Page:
Re: Packages' use of dpkg-statoverride
firstname.lastname@example.org (Matt Zimmerman) wrote on 12.01.01 in <20010112111445.F8682@alcor.net>:
> On Thu, Jan 11, 2001 at 07:32:22PM +0100, Wichert Akkerman wrote:
> > Previously Matt Zimmerman wrote:
> > > As I said in my original message, to avoid a problem like this, all
> > > binaries should be shipped non-suid, and optionally overridden to suid.
> > You should ship it in the most often used configuration, and set the
> > override beforehand if needed. That way you don't get unexpected breakage
> > if for some reason the install dies halfway through or takes very long.
> > I've seen lots of people complain about things like ping suddenly no
> > longer being suid. statoverrides give us a way to close that window
> > of brokenness - we have to us it.
> It seems like we have to choose between a possible unwanted window of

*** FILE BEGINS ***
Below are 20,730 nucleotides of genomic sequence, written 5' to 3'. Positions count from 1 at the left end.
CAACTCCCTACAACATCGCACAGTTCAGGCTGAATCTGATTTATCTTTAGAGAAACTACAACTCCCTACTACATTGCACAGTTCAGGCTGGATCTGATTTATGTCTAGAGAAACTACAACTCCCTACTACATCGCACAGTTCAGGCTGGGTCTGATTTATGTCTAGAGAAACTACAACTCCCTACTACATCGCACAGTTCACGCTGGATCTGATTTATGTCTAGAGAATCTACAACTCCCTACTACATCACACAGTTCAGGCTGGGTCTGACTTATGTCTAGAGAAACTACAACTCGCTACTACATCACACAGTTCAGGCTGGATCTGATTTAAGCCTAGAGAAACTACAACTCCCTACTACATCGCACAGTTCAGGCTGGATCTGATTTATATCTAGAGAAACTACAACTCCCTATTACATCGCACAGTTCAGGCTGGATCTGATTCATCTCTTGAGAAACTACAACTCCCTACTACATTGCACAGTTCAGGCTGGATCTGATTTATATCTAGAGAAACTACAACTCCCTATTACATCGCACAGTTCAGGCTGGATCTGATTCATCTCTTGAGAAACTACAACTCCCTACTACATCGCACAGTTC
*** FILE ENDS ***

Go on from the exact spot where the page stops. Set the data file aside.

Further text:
> non-suidness and a possible unwanted window of suidness.
The "suddenly broken" scenario is an update. For normal upgrades, it
should simply not happen at all with dpkg-statoverrides.
If a package is broken during first install, and this is not a security
hole, that does not seem important, so either asking in preinst of
shipping non-suid should work here.
The problematic situation seems to be upgrading to a different setup - you
change what is actually called in a given situation, and need to decide if
that's going to be suid or not, but because it is an upgrade, the user
might already be using it.
*This* case, IMO, clearly calls for a preinst.
Oh, another point. Don't be so sure that only the suid case can be a
security hole. Think about a setup where a different program simply does
not expect some binary to fail the way it does when not suid, and
interprets what it gets as success ... sure, that's a bug, but it can make
for a security hole anyway.